What’s Your Publication Strategy?

Prof. Fabio Rojas breaks down three areas that can affect your publication strategy

When it comes to publishing, there are a lot of different approaches and finding the right strategy for you can depend on a variety of factors. As Fabio Rojas, professor of sociology at Indiana University Bloomington notes in a recent series of tweets, publication strategies vary by career stage, institution, and research area.

Based on advice from his book Grad Skool Rulz, Rojas breaks down the three issues scholars should focus on regarding publishing strategy.

According to Rojas, the first issue a scholar should tackle is centered around the level of journal prestige to submit their work. He specifically points to scholars’ tendency to focus on the “float down” technique and considers it to be a bit of bad advice, as you can spend years getting rejected and hindering your publication prospects.

Instead, Rojas suggests being honest with yourself regarding the topic and message of your work, as well as taking a moment to consider what type of journal it would fit in best. Scholars should ask themselves whether the paper has a message that’s of interest to a broad audience within the discipline, or is it more of niche piece that might find better footing in a more specialized journal?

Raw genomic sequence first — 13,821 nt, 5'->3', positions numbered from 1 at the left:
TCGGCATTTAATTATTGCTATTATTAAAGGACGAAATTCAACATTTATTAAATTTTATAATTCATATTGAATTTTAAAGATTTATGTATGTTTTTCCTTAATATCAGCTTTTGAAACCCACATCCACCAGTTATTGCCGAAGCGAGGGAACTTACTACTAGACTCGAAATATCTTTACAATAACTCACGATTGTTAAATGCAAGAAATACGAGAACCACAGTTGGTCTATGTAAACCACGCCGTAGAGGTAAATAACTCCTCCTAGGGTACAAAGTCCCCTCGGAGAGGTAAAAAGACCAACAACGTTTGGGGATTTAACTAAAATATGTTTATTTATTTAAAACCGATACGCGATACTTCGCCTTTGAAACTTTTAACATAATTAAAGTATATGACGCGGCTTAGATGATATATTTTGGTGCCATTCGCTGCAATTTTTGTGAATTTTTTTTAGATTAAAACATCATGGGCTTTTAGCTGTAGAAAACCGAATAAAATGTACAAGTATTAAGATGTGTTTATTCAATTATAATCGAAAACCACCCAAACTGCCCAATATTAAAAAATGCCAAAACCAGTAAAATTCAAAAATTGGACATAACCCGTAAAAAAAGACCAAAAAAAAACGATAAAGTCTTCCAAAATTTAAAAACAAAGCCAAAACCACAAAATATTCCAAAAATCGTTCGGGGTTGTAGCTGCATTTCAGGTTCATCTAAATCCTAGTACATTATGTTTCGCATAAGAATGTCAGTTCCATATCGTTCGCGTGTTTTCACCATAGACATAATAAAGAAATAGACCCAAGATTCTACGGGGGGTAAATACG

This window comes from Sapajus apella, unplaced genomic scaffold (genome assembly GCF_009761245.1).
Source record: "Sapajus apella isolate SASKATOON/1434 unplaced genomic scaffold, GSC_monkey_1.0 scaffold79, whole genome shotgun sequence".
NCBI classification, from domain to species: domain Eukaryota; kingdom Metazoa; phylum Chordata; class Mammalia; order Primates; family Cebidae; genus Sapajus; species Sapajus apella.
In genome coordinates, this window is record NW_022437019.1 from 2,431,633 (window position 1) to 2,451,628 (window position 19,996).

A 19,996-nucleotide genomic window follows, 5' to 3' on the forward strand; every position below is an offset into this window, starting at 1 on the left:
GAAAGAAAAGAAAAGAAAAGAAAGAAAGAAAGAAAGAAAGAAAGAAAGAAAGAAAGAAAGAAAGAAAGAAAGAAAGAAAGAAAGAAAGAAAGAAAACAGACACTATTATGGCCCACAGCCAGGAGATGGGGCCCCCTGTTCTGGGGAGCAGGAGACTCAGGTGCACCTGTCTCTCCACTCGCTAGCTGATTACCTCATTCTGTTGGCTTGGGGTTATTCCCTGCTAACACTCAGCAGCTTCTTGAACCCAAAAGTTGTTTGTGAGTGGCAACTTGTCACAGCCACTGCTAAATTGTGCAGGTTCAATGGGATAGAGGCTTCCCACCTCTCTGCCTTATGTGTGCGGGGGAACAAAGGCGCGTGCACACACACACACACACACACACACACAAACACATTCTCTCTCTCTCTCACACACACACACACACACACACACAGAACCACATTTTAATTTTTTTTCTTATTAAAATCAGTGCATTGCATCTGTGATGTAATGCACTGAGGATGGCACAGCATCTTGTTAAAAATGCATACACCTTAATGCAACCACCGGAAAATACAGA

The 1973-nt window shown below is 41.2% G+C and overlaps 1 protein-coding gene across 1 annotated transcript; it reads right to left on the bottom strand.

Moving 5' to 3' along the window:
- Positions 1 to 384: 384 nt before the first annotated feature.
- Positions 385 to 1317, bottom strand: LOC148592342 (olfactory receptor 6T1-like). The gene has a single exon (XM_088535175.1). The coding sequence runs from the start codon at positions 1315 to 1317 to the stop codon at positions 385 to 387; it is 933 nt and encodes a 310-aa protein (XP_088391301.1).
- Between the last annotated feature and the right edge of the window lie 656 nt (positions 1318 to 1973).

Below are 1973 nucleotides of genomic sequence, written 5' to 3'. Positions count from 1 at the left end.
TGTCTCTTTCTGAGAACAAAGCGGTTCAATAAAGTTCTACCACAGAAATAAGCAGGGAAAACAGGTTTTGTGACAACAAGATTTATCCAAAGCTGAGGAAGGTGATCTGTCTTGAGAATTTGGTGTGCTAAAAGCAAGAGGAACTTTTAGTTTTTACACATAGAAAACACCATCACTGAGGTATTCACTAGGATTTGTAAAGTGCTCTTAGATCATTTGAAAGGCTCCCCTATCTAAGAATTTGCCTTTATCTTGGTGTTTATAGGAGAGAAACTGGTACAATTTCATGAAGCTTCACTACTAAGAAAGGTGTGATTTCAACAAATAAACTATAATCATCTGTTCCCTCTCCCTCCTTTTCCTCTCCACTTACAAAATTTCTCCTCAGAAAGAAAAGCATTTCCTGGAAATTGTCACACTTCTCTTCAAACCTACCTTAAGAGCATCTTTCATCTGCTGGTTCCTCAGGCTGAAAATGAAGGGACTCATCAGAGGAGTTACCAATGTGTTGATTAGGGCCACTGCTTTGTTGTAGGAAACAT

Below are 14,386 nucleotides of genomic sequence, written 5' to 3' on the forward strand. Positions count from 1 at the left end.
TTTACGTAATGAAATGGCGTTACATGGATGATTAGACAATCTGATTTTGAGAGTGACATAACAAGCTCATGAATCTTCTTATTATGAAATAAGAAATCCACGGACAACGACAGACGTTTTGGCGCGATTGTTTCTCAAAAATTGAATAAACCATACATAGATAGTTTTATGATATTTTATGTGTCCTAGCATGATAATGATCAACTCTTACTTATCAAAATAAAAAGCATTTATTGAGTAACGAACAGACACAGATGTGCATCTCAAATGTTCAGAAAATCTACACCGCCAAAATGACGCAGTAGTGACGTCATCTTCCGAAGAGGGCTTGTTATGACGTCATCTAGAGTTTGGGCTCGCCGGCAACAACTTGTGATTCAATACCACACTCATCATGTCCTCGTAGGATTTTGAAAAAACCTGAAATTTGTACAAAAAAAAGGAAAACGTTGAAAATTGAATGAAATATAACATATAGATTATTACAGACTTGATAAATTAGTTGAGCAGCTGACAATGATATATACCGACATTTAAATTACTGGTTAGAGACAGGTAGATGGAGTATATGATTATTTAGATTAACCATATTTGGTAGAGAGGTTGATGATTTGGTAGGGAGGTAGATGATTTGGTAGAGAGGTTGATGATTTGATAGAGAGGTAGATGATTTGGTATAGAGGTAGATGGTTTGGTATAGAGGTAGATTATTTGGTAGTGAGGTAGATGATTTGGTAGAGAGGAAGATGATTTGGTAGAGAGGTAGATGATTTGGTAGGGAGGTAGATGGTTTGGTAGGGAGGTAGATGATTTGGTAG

Issue two takes into consideration where you are in your career stage. Where you fall within your career track may allow for more flexible with where you submit your papers, or it may guide your decision to focus more on hitting quotas.

Lastly, Rojas addresses research style and area, and how different disciplines and fields may require different tactics. Specifically, he addresses disciplines where an oversaturation of papers and works method is required, such as medical and health research.

He does address the flipside to this method though, highlighting that qualitative research areas, where books are more the norm than journals, won’t be able to have the same quick turnaround time. Meaning, scholars in these fields should focus on a higher quality of work rather than copious amounts.

Ultimately, finding the right sweet spot for a publishing strategy depends on where you are in your career, the goals you’re looking to achieve, and the field you’re writing for. Having a good understanding for how those three areas intersect can help you leverage your publishing and your career.

For more publishing and academic career advice, visit our publishing resources page. Fabio Rojas is an IHS senior fellow for the study of liberalism and a free society. Information on funding opportunities and programs can be found on our website, TheIHS.org.

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